The Florida district court also gave extremely short shrift to the Eleventh Circuit decision in Admin. Comm. for the WalMart Stores, Inc. Assocs.' Health & Welfare Plan v. Horton, 513 F.3d 1223, 1227 & n. 4 (11th Cir.2008) (concluding that the ERISA Plan's action to recover overpayment from a third-party was equitable in nature).

The majority opinion seeks to bolster the district court's ruling in Epolito by reference to Great–West Life & Annuity Ins. Co. v. Knudson, 534 U.S. 204 (2002). See Majority Opinion, pp. 7265–66. However, the First Circuit convincingly distinguished Knudson, noting that in Knudson, the funds in question were never actually in the possession of the ERISA beneficiaries. See Cusson, 592 F.3d at 230; see also Sereboff, 547 U.S. at 365–66 (distinguishing Knudson ). The First Circuit persuasively explained that Sereboff is the governing precedent when the funds in question are controlled by the ERISA beneficiary. See id .

The majority's reliance on general language in Amschwand v. Spherion Corp., 505 F.3d 342, 346 (5th Cir.2007) regarding the general principles of equity does not in any way dilute the force of the five circuit courts that have interpreted Sereboff as not imposing a tracing requirement on funds being sought pursuant to an equitable agreement. This tracing discussion from Sereboff was totally ignored by the Fifth Circuit. The main problem with the majority's reliance on CIGNA Corp. v. Amara, 131 S.Ct. 1866 (2011), a recent case from the United States Supreme Court, is that the cited language is part of the preliminary discussion from the Court prior to its analysis of the actual issues presented. See id. at 1879 (“[T]raditionally speaking, relief that sought a lien or a constructive trust was legal relief, not equitable relief, unless the funds in question were particular funds or property in the defendant's possession.”) (citation omitted) (emphasis in the original). The Court then went on to discuss the imposition of an injunction against the ERISA Plan Administrator, with no mention of the tracing issue. See id. at 1879–80.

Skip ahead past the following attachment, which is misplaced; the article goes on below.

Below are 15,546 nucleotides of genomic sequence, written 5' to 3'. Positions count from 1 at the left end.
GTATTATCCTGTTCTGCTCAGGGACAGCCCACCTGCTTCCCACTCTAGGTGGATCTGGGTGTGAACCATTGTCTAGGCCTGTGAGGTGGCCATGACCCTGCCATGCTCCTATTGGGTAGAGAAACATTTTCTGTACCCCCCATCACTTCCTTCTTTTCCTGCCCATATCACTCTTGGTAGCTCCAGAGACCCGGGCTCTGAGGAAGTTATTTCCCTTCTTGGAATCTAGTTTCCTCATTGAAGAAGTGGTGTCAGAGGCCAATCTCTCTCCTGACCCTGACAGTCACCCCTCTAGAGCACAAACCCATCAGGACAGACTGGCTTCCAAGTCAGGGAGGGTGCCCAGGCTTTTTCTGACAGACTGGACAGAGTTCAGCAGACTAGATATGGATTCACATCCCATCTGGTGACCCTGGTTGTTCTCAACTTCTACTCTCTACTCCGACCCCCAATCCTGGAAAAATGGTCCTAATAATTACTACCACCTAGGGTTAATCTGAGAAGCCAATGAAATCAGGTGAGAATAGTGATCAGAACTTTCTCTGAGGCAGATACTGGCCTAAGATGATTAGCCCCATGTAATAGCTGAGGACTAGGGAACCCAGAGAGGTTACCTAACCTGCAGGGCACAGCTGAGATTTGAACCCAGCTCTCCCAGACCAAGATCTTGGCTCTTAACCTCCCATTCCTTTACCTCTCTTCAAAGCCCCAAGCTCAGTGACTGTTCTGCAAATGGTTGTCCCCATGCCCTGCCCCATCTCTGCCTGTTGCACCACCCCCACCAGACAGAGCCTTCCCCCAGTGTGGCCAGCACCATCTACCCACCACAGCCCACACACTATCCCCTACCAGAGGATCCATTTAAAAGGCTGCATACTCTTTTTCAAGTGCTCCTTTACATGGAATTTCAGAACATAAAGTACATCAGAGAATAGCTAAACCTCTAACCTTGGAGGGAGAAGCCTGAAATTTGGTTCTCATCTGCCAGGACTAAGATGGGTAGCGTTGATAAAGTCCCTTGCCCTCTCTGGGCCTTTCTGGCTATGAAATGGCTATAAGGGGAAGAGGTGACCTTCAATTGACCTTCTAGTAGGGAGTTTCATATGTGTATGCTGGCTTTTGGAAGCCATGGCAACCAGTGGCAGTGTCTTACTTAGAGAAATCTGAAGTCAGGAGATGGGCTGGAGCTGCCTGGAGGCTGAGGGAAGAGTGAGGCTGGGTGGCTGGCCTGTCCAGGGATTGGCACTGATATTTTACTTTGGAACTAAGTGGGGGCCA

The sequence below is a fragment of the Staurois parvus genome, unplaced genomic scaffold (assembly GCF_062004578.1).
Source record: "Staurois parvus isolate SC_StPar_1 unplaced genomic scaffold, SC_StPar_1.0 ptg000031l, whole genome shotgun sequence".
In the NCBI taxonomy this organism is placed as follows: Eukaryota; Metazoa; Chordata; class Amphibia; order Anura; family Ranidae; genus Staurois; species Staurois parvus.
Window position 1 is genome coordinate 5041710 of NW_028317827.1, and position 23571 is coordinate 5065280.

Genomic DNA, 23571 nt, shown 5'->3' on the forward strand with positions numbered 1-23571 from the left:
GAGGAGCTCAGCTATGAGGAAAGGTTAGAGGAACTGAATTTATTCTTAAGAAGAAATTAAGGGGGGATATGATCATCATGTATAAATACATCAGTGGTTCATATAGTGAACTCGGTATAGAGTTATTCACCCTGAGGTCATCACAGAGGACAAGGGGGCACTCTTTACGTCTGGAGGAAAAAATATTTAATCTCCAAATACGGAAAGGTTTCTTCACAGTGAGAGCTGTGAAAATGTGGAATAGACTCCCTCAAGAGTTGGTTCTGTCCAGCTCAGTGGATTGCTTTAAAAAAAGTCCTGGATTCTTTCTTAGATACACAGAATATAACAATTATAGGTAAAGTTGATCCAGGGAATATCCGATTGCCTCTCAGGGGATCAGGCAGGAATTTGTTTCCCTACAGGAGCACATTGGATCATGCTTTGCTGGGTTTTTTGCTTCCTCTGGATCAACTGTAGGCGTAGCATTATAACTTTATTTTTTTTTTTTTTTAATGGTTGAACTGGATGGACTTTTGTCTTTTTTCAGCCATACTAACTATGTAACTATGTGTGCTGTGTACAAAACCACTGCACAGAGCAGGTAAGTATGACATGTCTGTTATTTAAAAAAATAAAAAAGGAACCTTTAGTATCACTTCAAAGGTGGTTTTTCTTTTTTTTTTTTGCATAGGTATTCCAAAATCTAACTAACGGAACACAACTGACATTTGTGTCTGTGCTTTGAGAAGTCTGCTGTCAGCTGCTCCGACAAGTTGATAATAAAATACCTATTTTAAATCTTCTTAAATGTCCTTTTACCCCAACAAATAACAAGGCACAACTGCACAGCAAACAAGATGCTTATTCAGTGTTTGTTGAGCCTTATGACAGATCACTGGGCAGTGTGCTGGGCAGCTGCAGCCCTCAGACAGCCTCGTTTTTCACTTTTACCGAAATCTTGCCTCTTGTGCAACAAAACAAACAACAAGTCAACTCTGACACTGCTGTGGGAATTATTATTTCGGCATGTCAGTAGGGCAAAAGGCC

Another problem with the majority's reliance on Amara is that the quoted language is entirely consistent with the analysis in Sereboff. See 547 U.S. at 364–65 (noting that the common law requirement of tracing property to “some particular funds or assets” applied to an equitable lien by restitution but not to an equitable lien by agreement) (citation omitted).